Katzenbach v. McClung,
379 U.S. 294 (1964)

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U.S. Supreme Court

Katzenbach v. McClung, 379 U.S. 294 (1964)

Katzenbach v. McClung

No. 543

Argued October 5, 1964

Decided December 14, 1964

379 U.S. 294


Appellees, whose restaurant in Birmingham, Alabama, caters to local white customers with take-out service for Negroes, serving food a substantial portion of which has moved in interstate commerce, sued to enjoin appellants from enforcing against their restaurant and others Title II of the Civil Rights Act of 1964, which they claimed was unconstitutional. A three-judge District Court granted an injunction, holding that there was no demonstrable connection between food purchased in interstate commerce and sold in a restaurant and Congress' conclusion that discrimination in the restaurant would affect commerce so as to warrant regulation of local activities to protect interstate commerce.


1. Since interference with governmental action has occurred and the constitutionality of Title II is before the Court in a companion case, the Court reaches the merits of this case by considering the complaint as an application for declaratory judgment, instead of denying relief for want of equity jurisdiction as it would ordinarily do on the ground that appellees should have waited to pursue the statutory procedures for adjudication of their rights. Pp. 379 U. S. 295-296.

2. Congress acted within its power to protect and foster commerce in extending coverage of Title II to restaurants serving food a substantial portion of which has moved in interstate commerce, since it had ample basis to conclude that racial discrimination by such restaurants burdened interstate trade. Pp. 383 U. S. 300-305.

233 F.Supp. 815, reversed

Page 379 U. S. 295

Primary Holding

Federal laws like the Civil Rights Act of 1964 apply not only to restaurants that serve interstate travelers but also to restaurants that use food that has traveled in interstate commerce, which must provide fully equal access to African-Americans.


In this early challenge to the Civil Rights Act of 1964, Ollie McClung argued that his restaurant could not be prohibited from discriminating against African-Americans because Congress did not have power under the Commerce Clause to enact this law. His restaurant, Ollie's Barbecue, was located on a major road in Birmingham, Alabama and was close to an interstate highway. Half of its food came from outside Alabama, although its suppliers were local. It served a meaningful number of customers from outside the state.

McClung sought an audience of white families and restricted African-American clients to takeout service. He argued that his business was small and had no impact on interstate commerce, and that he did provide limited services to African-Americans. In contrast to the Heart of Atlanta Motel case heard at about the same time, McClung prevailed in federal district court and received an injunction barring the enforcement of the Civil Rights Act against Ollie's Barbecue.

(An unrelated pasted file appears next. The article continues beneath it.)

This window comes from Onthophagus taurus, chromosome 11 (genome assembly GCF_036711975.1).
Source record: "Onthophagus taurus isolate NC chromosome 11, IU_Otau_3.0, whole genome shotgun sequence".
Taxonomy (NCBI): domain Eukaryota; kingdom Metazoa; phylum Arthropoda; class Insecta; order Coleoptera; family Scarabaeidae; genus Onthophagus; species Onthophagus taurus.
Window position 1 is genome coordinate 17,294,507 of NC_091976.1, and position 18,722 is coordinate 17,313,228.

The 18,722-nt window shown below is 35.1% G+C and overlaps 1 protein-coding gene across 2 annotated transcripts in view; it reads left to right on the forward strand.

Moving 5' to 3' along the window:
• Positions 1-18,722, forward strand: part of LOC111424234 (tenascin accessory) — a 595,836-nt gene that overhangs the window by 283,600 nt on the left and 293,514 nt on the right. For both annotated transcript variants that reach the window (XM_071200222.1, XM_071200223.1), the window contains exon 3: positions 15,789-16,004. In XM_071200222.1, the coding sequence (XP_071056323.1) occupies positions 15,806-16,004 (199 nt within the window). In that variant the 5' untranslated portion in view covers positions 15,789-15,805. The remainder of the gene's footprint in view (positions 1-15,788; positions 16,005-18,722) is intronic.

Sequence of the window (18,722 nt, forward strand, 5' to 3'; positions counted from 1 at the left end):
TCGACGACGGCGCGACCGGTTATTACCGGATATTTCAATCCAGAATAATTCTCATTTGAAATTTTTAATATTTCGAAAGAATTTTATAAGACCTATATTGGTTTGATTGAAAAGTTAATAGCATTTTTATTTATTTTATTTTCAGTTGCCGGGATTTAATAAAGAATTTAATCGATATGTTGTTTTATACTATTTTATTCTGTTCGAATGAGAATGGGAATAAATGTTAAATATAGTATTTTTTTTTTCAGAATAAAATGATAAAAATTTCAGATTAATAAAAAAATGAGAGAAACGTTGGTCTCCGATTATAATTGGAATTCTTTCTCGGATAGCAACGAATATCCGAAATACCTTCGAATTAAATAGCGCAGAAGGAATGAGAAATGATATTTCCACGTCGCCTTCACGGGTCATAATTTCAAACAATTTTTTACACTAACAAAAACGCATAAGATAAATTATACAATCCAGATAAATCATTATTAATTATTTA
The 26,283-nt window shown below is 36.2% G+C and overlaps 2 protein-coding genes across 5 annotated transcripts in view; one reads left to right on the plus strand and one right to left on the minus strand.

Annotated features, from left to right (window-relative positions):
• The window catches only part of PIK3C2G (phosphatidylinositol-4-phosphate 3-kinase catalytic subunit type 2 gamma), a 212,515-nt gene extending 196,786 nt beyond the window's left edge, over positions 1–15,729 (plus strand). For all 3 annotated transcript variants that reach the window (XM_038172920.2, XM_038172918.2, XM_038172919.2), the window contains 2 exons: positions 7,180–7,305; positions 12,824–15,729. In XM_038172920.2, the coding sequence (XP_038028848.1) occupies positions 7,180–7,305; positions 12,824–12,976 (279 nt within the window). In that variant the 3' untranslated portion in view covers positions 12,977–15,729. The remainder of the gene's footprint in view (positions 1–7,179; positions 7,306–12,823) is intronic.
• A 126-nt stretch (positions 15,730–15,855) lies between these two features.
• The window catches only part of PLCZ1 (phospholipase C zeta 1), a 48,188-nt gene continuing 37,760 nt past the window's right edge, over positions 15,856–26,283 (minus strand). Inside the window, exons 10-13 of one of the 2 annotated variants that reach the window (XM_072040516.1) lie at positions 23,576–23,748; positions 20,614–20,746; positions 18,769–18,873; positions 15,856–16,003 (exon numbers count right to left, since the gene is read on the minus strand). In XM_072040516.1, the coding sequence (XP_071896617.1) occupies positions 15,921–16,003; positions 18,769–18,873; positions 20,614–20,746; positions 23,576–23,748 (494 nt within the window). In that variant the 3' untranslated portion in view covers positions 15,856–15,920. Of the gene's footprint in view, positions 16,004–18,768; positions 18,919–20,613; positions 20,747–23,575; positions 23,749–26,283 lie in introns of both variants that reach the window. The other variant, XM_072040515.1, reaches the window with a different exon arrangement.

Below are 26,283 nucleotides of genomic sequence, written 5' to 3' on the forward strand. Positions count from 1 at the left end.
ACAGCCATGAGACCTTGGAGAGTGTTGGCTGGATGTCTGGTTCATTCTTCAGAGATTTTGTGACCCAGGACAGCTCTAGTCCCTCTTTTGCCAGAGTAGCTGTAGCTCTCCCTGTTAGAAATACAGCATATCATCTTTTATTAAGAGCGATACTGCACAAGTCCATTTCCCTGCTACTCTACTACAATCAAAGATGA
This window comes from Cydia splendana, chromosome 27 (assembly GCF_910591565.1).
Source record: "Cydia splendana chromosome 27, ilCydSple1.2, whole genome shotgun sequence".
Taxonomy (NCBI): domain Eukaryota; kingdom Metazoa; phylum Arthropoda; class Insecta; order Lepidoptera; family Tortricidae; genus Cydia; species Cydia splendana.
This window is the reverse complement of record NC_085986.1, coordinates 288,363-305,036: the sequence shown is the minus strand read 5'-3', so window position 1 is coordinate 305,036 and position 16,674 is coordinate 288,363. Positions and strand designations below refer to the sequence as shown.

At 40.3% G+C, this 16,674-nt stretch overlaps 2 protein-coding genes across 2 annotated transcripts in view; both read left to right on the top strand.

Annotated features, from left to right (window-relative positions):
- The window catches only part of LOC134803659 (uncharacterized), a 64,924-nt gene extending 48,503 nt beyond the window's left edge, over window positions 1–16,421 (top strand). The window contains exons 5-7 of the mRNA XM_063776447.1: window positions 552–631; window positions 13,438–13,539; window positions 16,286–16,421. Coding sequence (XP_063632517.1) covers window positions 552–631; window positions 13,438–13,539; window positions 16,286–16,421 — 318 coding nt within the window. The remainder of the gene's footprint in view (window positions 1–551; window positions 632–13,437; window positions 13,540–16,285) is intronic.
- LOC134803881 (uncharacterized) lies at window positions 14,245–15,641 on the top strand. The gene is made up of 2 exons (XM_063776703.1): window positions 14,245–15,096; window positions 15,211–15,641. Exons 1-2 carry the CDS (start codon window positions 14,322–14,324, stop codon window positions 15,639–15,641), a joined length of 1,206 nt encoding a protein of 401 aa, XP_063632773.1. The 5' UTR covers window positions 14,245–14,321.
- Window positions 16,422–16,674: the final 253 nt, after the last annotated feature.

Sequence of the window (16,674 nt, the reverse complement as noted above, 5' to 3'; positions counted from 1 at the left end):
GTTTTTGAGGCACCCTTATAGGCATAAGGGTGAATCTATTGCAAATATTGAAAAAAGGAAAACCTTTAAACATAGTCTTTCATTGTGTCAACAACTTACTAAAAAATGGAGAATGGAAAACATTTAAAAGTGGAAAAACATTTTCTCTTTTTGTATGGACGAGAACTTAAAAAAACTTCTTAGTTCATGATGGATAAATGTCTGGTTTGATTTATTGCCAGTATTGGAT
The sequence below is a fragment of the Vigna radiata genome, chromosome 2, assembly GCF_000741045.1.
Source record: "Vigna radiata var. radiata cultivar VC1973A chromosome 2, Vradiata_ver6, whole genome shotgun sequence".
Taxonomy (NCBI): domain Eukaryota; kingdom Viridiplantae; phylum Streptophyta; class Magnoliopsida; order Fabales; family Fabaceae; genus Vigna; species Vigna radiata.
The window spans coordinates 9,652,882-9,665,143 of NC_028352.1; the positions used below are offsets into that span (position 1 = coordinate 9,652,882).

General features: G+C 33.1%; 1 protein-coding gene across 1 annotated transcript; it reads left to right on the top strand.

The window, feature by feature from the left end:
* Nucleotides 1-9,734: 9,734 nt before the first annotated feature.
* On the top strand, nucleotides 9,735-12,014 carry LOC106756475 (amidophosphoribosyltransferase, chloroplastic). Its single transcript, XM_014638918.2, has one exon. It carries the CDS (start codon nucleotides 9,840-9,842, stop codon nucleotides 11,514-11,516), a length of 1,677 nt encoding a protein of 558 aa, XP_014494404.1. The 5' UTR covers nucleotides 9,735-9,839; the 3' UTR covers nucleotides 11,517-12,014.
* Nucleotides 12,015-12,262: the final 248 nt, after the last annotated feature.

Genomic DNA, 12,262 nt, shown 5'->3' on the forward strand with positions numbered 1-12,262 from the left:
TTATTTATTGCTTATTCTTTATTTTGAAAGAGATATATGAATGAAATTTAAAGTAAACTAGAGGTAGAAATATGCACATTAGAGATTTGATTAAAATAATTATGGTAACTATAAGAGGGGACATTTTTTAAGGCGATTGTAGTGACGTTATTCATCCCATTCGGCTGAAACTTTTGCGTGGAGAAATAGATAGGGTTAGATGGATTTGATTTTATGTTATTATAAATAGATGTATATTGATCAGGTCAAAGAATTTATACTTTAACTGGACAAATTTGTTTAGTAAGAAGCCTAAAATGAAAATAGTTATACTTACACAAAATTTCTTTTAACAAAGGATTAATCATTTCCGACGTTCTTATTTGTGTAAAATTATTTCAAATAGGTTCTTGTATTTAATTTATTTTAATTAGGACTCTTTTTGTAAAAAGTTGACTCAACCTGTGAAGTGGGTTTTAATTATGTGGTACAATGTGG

Procedural History

US District Court for the Northern District of Alabama - 233 F. Supp. 815 (N.D. Ala. 1964)

Judgment for the plaintiffs, and an injunction against the enforcement of the Civil Rights of 1964 with regard to their business. The restaurant lacks a meaningful impact on interstate commerce, so it should not be subject to a law based on the Commerce Clause.



  • Tom C. Clark (Author)
  • Earl Warren
  • John Marshall Harlan II
  • William Joseph Brennan, Jr.
  • Potter Stewart
  • Byron Raymond White

The majority did not disagree with McClung's argument that his restaurant independently had no meaningful impact on interstate commerce. However, the Court echoed its 1942 holding in Wickard v. Filburn that the impact of an activity on interstate commerce should be measured not by the individual enterprise but by all such enterprises in the aggregate. Restaurants in general would have a significant impact on interstate commerce if they all discriminated against African-Americans, according to factual findings made by Congress that the Court took at face value. These established that groups subjected to discrimination would be less likely to travel or spend time or money in places where discrimination existed.

Once this basis was properly established, the government simply needed to show that it had a rational basis for choosing a certain means to pursue its anti-discriminatory goal. The Court quickly concluded that the Civil Rights Act was a rational way to protect interstate commerce because it could be expected to reduce the discrimination that undermined it.


  • William Orville Douglas (Author)


  • Arthur Joseph Goldberg (Author)


  • Hugo Lafayette Black (Author)

Case Commentary

This case is often linked with Heart of Atlanta Motel v. U.S. among the key decisions on desegregation. Both of them used the Commerce Clause rather than the Fourteenth Amendment to strike down discriminatory actions, a contrast with later jurisprudence. They are less familiar than some decisions on racial discrimination, but the government's victories in them were essential to preserving the Civil Rights Act and the hard-earned triumphs of civil rights activists. These cases made clear that the law would survive Southern challenges and shape how the region's history unfolded.

In the long term, McClung's concern about losing business by accepting African-American customers proved to be unfounded. Ollie's Barbecue outlived its owner and survived into the 21st century.

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